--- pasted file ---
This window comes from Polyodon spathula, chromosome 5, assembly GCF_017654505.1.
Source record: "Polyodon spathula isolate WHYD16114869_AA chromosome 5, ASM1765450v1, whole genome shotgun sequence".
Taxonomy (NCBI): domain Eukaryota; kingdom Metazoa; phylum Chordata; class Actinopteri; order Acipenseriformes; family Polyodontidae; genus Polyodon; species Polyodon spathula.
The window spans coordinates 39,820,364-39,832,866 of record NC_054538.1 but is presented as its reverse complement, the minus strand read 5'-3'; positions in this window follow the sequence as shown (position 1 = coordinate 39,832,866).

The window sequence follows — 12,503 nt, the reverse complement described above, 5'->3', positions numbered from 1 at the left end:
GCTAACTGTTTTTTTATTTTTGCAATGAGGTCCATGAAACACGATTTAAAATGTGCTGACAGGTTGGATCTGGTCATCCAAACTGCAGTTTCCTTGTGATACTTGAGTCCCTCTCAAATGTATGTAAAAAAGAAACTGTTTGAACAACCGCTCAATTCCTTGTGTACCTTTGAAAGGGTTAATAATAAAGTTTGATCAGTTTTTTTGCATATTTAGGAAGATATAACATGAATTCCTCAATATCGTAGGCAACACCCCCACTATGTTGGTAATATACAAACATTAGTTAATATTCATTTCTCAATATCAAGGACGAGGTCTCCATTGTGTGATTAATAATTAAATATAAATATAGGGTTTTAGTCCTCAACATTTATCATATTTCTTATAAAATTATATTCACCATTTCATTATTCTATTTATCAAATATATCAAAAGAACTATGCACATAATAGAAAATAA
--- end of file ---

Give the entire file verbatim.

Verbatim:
This window comes from Polyodon spathula, chromosome 5, assembly GCF_017654505.1.
Source record: "Polyodon spathula isolate WHYD16114869_AA chromosome 5, ASM1765450v1, whole genome shotgun sequence".
Taxonomy (NCBI): domain Eukaryota; kingdom Metazoa; phylum Chordata; class Actinopteri; order Acipenseriformes; family Polyodontidae; genus Polyodon; species Polyodon spathula.
The window spans coordinates 39,820,364-39,832,866 of record NC_054538.1 but is presented as its reverse complement, the minus strand read 5'-3'; positions in this window follow the sequence as shown (position 1 = coordinate 39,832,866).

The window sequence follows — 12,503 nt, the reverse complement described above, 5'->3', positions numbered from 1 at the left end:
GCTAACTGTTTTTTTATTTTTGCAATGAGGTCCATGAAACACGATTTAAAATGTGCTGACAGGTTGGATCTGGTCATCCAAACTGCAGTTTCCTTGTGATACTTGAGTCCCTCTCAAATGTATGTAAAAAAGAAACTGTTTGAACAACCGCTCAATTCCTTGTGTACCTTTGAAAGGGTTAATAATAAAGTTTGATCAGTTTTTTTGCATATTTAGGAAGATATAACATGAATTCCTCAATATCGTAGGCAACACCCCCACTATGTTGGTAATATACAAACATTAGTTAATATTCATTTCTCAATATCAAGGACGAGGTCTCCATTGTGTGATTAATAATTAAATATAAATATAGGGTTTTAGTCCTCAACATTTATCATATTTCTTATAAAATTATATTCACCATTTCATTATTCTATTTATCAAATATATCAAAAGAACTATGCACATAATAGAAAATAA